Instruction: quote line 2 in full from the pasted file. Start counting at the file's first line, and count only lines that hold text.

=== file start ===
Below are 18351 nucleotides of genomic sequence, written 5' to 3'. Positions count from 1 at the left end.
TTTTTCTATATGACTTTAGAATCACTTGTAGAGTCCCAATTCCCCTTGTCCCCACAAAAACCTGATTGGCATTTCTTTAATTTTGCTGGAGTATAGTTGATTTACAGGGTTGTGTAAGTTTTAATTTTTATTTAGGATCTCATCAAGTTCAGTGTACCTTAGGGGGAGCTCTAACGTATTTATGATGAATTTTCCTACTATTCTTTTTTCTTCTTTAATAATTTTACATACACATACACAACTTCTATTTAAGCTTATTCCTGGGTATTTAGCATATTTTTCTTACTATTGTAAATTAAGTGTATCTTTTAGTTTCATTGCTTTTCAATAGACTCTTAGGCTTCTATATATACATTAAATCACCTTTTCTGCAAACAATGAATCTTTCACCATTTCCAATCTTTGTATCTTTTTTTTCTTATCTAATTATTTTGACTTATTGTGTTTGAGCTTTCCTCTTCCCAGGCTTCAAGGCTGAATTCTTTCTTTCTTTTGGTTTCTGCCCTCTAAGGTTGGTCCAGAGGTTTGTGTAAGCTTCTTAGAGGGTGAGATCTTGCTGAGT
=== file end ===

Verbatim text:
TTTTTCTATATGACTTTAGAATCACTTGTAGAGTCCCAATTCCCCTTGTCCCCACAAAAACCTGATTGGCATTTCTTTAATTTTGCTGGAGTATAGTTGATTTACAGGGTTGTGTAAGTTTTAATTTTTATTTAGGATCTCATCAAGTTCAGTGTACCTTAGGGGGAGCTCTAACGTATTTATGATGAATTTTCCTACTATTCTTTTTTCTTCTTTAATAATTTTACATACACATACACAACTTCTATTTAAGCTTATTCCTGGGTATTTAGCATATTTTTCTTACTATTGTAAATTAAGTGTATCTTTTAGTTTCATTGCTTTTCAATAGACTCTTAGGCTTCTATATATACATTAAATCACCTTTTCTGCAAACAATGAATCTTTCACCATTTCCAATCTTTGTATCTTTTTTTTCTTATCTAATTATTTTGACTTATTGTGTTTGAGCTTTCCTCTTCCCAGGCTTCAAGGCTGAATTCTTTCTTTCTTTTGGTTTCTGCCCTCTAAGGTTGGTCCAGAGGTTTGTGTAAGCTTCTTAGAGGGTGAGATCTTGCTGAGT